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Rankin: Willing hearts made missionaries useful to God

RICHMOND, Va. (BP)–Seventy emeritus missionaries were honored for their servant hearts before a packed house at Second Baptist Church in Richmond, Va. on May 23.
More than 750 people attended the recognition service, which opened with a parade of flags and music by Second Baptist Church’s combined choir.
In an address to the missionaries, who served from eight to 41 years overseas, International Mission Board President Jerry Rankin pointed out that their individual years of service totaled 1,882 years.
“All of you, regardless of your field and assignment, were called by God to serve by his grace,” he said.
Rankin credited the missionaries’ success to servant hearts rather than raw skill.
“It is because you, like Moses, were willing to be a servant and a channel for [God’s] power,” he said in his address. “You’ve been willing for God to place you in his kingdom for him to use your witness and your faithfulness.”
Rankin predicted many would return to service through the IMB’s International Service Corps or the new Master’s Program, created for people 50 years of age or older who are available to make two- to three-year commitments to serve overseas.
And to those who remain in the United States, “you’re now in a place to challenge the lostness here in America,” he said.
Missionaries were called in order of longevity, ending with Dee Oliver, who served the longest — 41 years in the Philippines. Rankin presented each one with a “scroll of honor” plaque.
Several missionaries shared brief testimonies, ranging from thanks to Southern Baptists for supporting them in their missions efforts to stories of answered prayer and God’s protection from political bloodshed, traveling accidents and hooded cobras.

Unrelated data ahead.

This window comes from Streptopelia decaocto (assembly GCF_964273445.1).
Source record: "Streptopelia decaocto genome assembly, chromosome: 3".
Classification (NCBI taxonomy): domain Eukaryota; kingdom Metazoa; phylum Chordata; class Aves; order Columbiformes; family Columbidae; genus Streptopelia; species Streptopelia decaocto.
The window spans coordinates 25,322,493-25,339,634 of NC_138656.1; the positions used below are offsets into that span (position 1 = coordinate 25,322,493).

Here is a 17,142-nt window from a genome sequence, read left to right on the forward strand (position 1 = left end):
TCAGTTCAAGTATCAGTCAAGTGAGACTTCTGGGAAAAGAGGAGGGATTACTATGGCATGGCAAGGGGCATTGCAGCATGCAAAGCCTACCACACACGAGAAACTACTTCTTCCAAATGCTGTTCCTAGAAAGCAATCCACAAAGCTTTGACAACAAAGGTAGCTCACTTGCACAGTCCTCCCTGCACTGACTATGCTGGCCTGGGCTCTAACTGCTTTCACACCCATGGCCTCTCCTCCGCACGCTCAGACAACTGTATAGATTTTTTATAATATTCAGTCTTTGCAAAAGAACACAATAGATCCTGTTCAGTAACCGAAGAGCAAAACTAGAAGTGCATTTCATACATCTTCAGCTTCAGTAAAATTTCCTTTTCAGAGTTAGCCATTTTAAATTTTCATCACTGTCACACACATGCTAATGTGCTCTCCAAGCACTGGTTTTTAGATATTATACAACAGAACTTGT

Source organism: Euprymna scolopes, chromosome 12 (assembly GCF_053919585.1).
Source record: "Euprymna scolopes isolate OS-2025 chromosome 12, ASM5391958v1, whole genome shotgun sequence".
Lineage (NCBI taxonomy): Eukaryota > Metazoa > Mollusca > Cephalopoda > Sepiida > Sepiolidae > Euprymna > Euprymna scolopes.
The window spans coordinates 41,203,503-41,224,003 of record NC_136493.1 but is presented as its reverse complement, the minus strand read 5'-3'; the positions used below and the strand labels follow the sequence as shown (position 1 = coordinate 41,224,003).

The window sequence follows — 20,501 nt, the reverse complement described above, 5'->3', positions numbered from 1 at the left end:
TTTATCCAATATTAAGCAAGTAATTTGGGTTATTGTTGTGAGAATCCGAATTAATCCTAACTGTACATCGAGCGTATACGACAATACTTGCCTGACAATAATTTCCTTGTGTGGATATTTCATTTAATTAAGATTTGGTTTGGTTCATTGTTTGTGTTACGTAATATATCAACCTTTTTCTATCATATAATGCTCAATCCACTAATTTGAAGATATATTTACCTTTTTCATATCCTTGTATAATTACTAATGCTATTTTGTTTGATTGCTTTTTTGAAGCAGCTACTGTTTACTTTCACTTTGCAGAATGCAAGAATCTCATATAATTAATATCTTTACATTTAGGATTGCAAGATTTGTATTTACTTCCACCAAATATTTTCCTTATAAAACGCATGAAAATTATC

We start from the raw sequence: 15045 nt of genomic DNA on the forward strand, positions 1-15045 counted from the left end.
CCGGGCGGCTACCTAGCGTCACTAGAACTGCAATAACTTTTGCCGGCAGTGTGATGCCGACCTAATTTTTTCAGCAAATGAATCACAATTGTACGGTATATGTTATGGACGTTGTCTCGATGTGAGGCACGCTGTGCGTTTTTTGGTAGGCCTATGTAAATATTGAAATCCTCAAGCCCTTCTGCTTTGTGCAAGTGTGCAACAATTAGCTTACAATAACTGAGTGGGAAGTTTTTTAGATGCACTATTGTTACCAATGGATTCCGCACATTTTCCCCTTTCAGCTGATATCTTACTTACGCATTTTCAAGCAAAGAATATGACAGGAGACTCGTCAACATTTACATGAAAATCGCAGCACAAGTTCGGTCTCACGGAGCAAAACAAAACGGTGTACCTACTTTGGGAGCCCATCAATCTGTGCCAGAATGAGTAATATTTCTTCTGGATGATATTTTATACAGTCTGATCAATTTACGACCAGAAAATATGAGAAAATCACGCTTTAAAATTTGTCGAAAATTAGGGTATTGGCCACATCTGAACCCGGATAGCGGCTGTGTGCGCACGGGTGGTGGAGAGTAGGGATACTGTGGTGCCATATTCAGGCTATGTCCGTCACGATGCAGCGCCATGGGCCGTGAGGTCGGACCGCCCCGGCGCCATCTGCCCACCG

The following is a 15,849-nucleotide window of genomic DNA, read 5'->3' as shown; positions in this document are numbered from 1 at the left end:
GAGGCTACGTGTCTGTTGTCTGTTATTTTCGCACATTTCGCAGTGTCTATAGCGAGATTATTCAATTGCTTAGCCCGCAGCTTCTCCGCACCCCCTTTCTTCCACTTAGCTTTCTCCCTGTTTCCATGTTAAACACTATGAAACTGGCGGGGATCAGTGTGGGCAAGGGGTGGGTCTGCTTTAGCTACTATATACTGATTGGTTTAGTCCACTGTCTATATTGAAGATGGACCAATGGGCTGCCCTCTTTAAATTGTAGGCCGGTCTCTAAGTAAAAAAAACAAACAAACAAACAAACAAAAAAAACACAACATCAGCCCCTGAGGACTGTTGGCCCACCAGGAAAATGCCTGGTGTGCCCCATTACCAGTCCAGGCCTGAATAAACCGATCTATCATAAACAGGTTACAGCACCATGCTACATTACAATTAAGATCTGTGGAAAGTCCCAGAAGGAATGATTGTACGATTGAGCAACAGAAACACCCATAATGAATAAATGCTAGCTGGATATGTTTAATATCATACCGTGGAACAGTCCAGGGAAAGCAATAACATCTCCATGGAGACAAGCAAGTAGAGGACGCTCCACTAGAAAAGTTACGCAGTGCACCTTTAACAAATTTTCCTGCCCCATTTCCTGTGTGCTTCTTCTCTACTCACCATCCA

Tom Waddill, who served 27 years in Zambia as an agricultural evangelist with his wife, Lucille, said it still hasn’t “hit them yet” that they won’t be going back.
“We’ll miss the people and miss working with the Zambians,” he said. “There are lots of things about Zambia that we’ll miss, but we were ready to retire. I feel like it was our time to come home.”
Waddill said preaching to responsive crowds was one of his greatest experiences.
“I would say that the thing that stands out in my mind is not a particular one-time event, but it was the joy of seeing the Zambians not only coming to Christ, but catching the vision for witnessing and starting churches, and seeing them carrying on the work,” he said.
Tom and Gloria Thurman recalled 35 years as missionaries in Bangladesh.
“Three decades passed very quickly. We came to understand that ‘the joy of service is service,'” they said in a written testimony. “The angels could have been chosen to take the message of the blessed Redeemer, but [God] chose us to work these years in Bangladesh. We regret that we had only one life to give him in his service.”

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  • Jenny Rogers